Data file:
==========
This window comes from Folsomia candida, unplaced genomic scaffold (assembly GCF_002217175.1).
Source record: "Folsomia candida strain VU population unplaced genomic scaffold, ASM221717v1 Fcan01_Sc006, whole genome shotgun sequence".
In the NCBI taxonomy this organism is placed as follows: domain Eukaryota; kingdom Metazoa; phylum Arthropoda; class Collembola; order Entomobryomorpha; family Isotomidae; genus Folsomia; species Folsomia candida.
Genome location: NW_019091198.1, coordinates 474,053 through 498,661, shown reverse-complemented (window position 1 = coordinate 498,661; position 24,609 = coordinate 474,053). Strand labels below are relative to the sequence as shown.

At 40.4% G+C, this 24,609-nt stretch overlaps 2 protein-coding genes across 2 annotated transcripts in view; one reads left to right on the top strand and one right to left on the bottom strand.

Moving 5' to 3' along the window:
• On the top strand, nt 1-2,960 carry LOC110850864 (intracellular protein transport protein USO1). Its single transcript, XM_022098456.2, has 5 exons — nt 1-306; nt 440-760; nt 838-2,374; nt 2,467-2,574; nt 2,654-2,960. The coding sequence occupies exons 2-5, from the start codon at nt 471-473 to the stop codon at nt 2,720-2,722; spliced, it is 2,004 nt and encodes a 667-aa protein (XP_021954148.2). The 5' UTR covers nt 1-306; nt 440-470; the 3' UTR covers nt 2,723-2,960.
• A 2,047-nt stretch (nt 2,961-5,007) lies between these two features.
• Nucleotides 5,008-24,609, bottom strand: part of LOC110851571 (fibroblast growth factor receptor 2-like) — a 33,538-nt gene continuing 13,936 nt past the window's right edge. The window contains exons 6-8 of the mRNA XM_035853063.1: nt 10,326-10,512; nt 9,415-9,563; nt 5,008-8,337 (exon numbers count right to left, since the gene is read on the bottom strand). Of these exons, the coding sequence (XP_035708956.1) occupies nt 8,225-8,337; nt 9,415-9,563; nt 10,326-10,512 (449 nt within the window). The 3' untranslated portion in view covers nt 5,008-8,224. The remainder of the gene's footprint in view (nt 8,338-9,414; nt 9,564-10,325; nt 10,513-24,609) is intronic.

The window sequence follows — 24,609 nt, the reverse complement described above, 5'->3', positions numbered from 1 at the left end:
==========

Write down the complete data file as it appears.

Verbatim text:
This window comes from Folsomia candida, unplaced genomic scaffold (assembly GCF_002217175.1).
Source record: "Folsomia candida strain VU population unplaced genomic scaffold, ASM221717v1 Fcan01_Sc006, whole genome shotgun sequence".
In the NCBI taxonomy this organism is placed as follows: domain Eukaryota; kingdom Metazoa; phylum Arthropoda; class Collembola; order Entomobryomorpha; family Isotomidae; genus Folsomia; species Folsomia candida.
Genome location: NW_019091198.1, coordinates 474,053 through 498,661, shown reverse-complemented (window position 1 = coordinate 498,661; position 24,609 = coordinate 474,053). Strand labels below are relative to the sequence as shown.

At 40.4% G+C, this 24,609-nt stretch overlaps 2 protein-coding genes across 2 annotated transcripts in view; one reads left to right on the top strand and one right to left on the bottom strand.

Moving 5' to 3' along the window:
• On the top strand, nt 1-2,960 carry LOC110850864 (intracellular protein transport protein USO1). Its single transcript, XM_022098456.2, has 5 exons — nt 1-306; nt 440-760; nt 838-2,374; nt 2,467-2,574; nt 2,654-2,960. The coding sequence occupies exons 2-5, from the start codon at nt 471-473 to the stop codon at nt 2,720-2,722; spliced, it is 2,004 nt and encodes a 667-aa protein (XP_021954148.2). The 5' UTR covers nt 1-306; nt 440-470; the 3' UTR covers nt 2,723-2,960.
• A 2,047-nt stretch (nt 2,961-5,007) lies between these two features.
• Nucleotides 5,008-24,609, bottom strand: part of LOC110851571 (fibroblast growth factor receptor 2-like) — a 33,538-nt gene continuing 13,936 nt past the window's right edge. The window contains exons 6-8 of the mRNA XM_035853063.1: nt 10,326-10,512; nt 9,415-9,563; nt 5,008-8,337 (exon numbers count right to left, since the gene is read on the bottom strand). Of these exons, the coding sequence (XP_035708956.1) occupies nt 8,225-8,337; nt 9,415-9,563; nt 10,326-10,512 (449 nt within the window). The 3' untranslated portion in view covers nt 5,008-8,224. The remainder of the gene's footprint in view (nt 8,338-9,414; nt 9,564-10,325; nt 10,513-24,609) is intronic.

The window sequence follows — 24,609 nt, the reverse complement described above, 5'->3', positions numbered from 1 at the left end: